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Gaming Guru

Cy Ryan
 

Aruze Wins Nevada Approval

18 June 2004

CARSON CITY -- Steve Wynn, who is building a megaresort on the Las Vegas Strip, says he and others are in the process of developing a "radical" new slot machine.

Wynn testified before the Nevada Gaming Commission Thursday in support of the application of Aruze Corp., a Japanese company headed by Kazuo Okada, to buy Universal Distributing Company of Las Vegas that is now solely owned by Okada.

Okada is one of the major investors in Wynn's Wynn Las Vegas megaresort to be opened next year on the site of the old Desert Inn. Aruze is an electronics company that produces gaming devices in Japan.

Wynn told the commission that he is "taking advantage" of the knowledge and expertise of Aruze to develop a "breakaway device" of a slot machine. He did not disclose details.

But the commission was told Aruze produces more gaming devices than International Game Technology, the leading slot machine company in the United States.

The commission approved the deal for Aruze to purchase Universal Distributing Company but not before commissioners complained about the lack of candor and slowness of the company in providing documents to the gaming investigators.

Okada pledged through an interpreter to change that in the future. He said the problems were due to "cultural differences and the language barrier."

This application has been before the gaming regulators for five years. It was first heard in 2000 and referred back for further investigation.

Commissioner Arthur Marshall said, "I don't have a lot of patience" with the explanation of cultural differences. "You (Okada) didn't do anything wrong but you failed to disclose point after point after point. That doesn't wash with cultural differences."

Commissioner Augie Gurrola said, "We can't stand for any more failures of this type."

Okada said he will comply with the regulations.

But Commissioner Sue Wagner said Okada promised in 1997 to do better and failed to do so.

Bob Faiss, a Las Vegas attorney representing Aruze and Okada, said Okada has hired Yoshiyuki Shoji, who speaks both Japanese and English, to be the executive to provide information and documents to the state Gaming Control Board and its agents when they ask for it.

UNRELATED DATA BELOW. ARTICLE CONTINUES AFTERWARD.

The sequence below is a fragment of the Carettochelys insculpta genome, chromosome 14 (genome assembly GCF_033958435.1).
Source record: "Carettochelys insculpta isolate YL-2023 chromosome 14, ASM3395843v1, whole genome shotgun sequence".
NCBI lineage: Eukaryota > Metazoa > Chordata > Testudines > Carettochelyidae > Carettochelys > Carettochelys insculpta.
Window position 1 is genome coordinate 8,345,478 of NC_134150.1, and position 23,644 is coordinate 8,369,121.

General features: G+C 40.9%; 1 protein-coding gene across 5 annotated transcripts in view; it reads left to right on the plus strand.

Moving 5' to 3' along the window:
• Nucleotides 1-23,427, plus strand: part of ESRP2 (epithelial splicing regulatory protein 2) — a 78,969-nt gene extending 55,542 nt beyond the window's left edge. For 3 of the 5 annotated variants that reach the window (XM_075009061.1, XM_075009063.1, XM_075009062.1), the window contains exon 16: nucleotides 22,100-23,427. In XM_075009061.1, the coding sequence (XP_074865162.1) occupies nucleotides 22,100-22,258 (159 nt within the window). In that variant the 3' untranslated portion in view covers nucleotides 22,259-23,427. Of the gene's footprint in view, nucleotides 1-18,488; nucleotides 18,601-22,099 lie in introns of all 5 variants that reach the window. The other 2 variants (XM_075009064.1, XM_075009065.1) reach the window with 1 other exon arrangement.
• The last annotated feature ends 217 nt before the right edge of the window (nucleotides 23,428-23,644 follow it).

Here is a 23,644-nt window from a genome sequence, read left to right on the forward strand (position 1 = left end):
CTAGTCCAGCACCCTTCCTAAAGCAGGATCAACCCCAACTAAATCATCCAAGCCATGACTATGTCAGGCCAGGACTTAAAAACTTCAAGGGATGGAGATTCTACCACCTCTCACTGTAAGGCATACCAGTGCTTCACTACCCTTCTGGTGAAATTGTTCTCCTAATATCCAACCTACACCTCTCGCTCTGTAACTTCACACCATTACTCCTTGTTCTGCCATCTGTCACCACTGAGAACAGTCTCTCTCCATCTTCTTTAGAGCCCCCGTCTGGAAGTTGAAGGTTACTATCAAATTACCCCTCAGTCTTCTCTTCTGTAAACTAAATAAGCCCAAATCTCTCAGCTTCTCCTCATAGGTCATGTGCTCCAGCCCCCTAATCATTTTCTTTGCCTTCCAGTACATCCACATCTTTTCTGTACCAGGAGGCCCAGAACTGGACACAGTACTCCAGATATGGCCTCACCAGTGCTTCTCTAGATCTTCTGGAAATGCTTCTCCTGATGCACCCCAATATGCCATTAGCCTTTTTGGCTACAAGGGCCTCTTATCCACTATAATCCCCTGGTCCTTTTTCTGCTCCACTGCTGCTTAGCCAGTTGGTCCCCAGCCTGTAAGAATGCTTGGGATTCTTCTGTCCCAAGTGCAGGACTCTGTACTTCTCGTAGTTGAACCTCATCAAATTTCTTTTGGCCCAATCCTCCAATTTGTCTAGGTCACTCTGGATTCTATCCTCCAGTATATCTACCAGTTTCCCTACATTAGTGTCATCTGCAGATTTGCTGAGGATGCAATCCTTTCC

Faiss said there was a failure of Aruze to timely produce requested information and documents. But these failures occurred in the earlier period of this five-year investigation. He said the problems have been corrected and the staff members responsible are no longer with the company.

Faiss said Aruze has spent more than $181,000 in translating documents requested by the board in the past year.

Wynn, in testifying in support of Okada, said the Japanese businessman put up more than $400 million for projects in Las Vegas and Macau.

He said Okada believes in principals more than money. "We take the high road," Wynn said.

Shoji was questioned extensively by commission Chairman Peter Bernhard about his relations with Okada, if he had access and how he would advise him.

Shoji said he is a door away from the office of Okada in Japan. If Okada does not take his advice to comply with regulations, Shoji said he would continue to talk to Okada until he convinced him to follow the rules.

Bernhard said one of the "overriding themes" of the investigation has been the "candor, disclosure and cooperation" of Okada and the company. And he wanted to make sure this does not happen again.

Aruze plans to manufacture devices and then distribute them through Universal Distributing in Las Vegas. The manufacturer's license is limited to two years, when a new application will have to be filed.